This post was originally published on our partner website India.com:
Many look up to the work and talents of the global celebrity populace, but the unsung heroes of our communities are the activists, writers and thought leaders, who do not get the recognition they deserve for their efforts to cultivate a strong and open minded society. So, here is a list of four women who are changing the thought landscape and should be put on the map for their efforts in activism, writing and teaching new perspectives on historical and current social issues.
To love. To be loved. To never forget your own insignificance. To never get used to the unspeakable violence and the vulgar disparity of life around you. To seek joy in the saddest places. To pursue beauty to its lair. To never simplify what is complicated or complicate what is simple. To respect strength, never power. Above all, to watch. To try and understand. To never look away. And never, never, to forget” – Arundhati Roy, “The Cost of Living” (1999)
I first read Roy’s “God of Small Things” (2007) in a post-colonial literature class my freshman year of college. Roy’s description of one of the main characters —Rahel — is a young girl with hair that sits “on top of her head like a fountain,” in a “Love in Tokyo” hair clip.
While that meant little to nothing to my classmates, I was transported to my own childhood where my mother would also put my short, ringlet-esque hair in a high ponytail bound by a red or blue “Love in Tokyo” hairclip. I felt as if I was sharing a private moment lost in my own memories with Rahel and her fountain of hair.
And from that point on as I read, early in the novel, I fell continuously deeper into the imagery and descriptive metaphors, code-switching from a different time and place that was still so relatable at its bare bones.
Although “God of Small Things” is Roy’s only work of fiction, her nonfiction writing is just as enticing. She has been a prolific writer for social causes including the war on terror, social justice and growing civil unrest, globalization, neo-imperialism, and environmentalism.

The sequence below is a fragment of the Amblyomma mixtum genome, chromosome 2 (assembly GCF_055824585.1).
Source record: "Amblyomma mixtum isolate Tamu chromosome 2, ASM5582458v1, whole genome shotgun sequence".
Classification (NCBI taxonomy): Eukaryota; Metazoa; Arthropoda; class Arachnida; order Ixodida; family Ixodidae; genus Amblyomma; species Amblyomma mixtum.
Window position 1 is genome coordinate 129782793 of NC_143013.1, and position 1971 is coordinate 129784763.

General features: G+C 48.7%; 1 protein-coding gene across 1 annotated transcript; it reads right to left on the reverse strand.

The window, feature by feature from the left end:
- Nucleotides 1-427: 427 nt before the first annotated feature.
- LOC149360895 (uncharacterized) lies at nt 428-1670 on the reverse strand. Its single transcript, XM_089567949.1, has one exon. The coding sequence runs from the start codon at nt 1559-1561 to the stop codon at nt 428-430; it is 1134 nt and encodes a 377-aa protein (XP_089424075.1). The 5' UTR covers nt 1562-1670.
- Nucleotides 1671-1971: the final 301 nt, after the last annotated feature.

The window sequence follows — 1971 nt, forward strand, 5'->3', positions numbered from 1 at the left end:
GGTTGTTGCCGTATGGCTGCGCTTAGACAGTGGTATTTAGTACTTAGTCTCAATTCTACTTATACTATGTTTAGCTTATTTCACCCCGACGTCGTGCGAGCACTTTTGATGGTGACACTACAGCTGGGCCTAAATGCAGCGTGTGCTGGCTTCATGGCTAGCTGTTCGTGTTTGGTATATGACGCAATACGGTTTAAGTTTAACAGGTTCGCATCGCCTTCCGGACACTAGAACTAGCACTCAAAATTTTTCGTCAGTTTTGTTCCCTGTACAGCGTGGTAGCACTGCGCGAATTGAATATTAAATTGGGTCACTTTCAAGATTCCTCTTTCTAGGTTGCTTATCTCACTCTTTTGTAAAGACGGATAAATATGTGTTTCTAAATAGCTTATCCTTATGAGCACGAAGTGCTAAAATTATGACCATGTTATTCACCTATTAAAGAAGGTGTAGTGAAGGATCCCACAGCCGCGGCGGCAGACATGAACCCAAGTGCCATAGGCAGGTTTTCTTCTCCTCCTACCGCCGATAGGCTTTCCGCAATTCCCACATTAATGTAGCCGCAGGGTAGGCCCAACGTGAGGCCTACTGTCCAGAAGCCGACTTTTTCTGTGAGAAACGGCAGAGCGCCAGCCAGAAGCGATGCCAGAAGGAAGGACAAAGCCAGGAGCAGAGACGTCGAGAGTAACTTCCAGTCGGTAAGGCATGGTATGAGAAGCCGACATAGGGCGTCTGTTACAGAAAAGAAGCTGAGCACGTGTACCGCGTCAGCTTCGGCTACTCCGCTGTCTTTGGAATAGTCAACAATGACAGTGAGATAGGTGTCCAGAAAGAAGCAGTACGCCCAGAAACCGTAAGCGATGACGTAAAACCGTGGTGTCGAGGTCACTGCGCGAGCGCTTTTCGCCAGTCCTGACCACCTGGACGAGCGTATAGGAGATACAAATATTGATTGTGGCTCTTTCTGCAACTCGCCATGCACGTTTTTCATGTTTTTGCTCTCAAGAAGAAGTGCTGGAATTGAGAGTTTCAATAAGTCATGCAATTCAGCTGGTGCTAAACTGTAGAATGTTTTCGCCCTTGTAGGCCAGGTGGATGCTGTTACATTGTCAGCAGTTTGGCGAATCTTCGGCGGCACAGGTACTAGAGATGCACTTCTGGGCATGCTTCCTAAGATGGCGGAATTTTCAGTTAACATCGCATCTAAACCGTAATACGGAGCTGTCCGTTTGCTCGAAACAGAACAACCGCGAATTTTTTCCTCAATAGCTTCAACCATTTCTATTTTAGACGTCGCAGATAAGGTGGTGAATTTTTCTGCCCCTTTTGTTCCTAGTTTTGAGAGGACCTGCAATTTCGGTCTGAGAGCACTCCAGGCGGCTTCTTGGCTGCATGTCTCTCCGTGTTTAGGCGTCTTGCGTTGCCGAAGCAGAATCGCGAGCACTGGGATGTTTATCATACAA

Her most recent work is an introduction in B.R. Ambedkar’s “Annihilation of Caste” called “The Doctor and the Saint.” Roy critically examines the caste system in modern-day India by weaving together historic figures from India’s history and socio-political ideologies.
What I love most about Roy’s work, nonfiction, and fiction, is that it is deeply unapologetic.
I spend my life at the intersection of the stethoscope and the pen.” – Sayantani DasGupta
DasGupta is a pediatrician and faculty member in the Master of Science in narrative medicine program at Columbia University.
My first introduction to DasGupta’s work was while writing my undergraduate thesis in anthropology. I was having a hard time focusing on how I would make meaning and sense of the copious field notes I had gathered during fieldwork in Mumbai. Reading DasGupta’s co-edited work of women’s illness stories, “Stories of Illness and Healing: Women Write Their Bodies,” helped me construct a meaning from the powerful narrative I witnessed, and I have kept up with her blog ever since.
Reading DasGupta’s blog makes me either perpetually snap in agreement or challenge myself to dig deeper in understanding the role of narratives in medicine.
In 2014, DasGupta co-wrote “Globalization and Transnational Surrogacy in India: Outsourcing Life,” which examines the complexities of commercial surrogacy in India through rich ethnographies and an analysis of each story. Many of the stories focus on the intersection of violence against women, the commodification of female body, power and class struggle, and agency.
If you want to better understand the complexities of gender, race, and language in medicine and medical education, DasGupta’s work is a must-read.